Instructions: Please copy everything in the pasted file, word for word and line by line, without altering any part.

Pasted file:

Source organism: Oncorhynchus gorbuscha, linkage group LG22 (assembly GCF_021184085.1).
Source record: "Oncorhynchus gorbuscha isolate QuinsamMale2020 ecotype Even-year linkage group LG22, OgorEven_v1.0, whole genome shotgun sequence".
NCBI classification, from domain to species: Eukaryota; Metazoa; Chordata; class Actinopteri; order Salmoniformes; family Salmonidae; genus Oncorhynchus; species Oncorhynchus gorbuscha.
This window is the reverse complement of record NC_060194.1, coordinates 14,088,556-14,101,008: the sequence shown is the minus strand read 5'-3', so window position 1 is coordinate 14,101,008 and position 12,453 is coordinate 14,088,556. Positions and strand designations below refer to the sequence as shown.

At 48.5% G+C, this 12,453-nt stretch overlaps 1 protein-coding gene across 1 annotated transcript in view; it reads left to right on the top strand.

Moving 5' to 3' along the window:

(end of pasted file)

Source organism: Oncorhynchus gorbuscha, linkage group LG22 (assembly GCF_021184085.1).
Source record: "Oncorhynchus gorbuscha isolate QuinsamMale2020 ecotype Even-year linkage group LG22, OgorEven_v1.0, whole genome shotgun sequence".
NCBI classification, from domain to species: Eukaryota; Metazoa; Chordata; class Actinopteri; order Salmoniformes; family Salmonidae; genus Oncorhynchus; species Oncorhynchus gorbuscha.
This window is the reverse complement of record NC_060194.1, coordinates 14,088,556-14,101,008: the sequence shown is the minus strand read 5'-3', so window position 1 is coordinate 14,101,008 and position 12,453 is coordinate 14,088,556. Positions and strand designations below refer to the sequence as shown.

At 48.5% G+C, this 12,453-nt stretch overlaps 1 protein-coding gene across 1 annotated transcript in view; it reads left to right on the top strand.

Moving 5' to 3' along the window: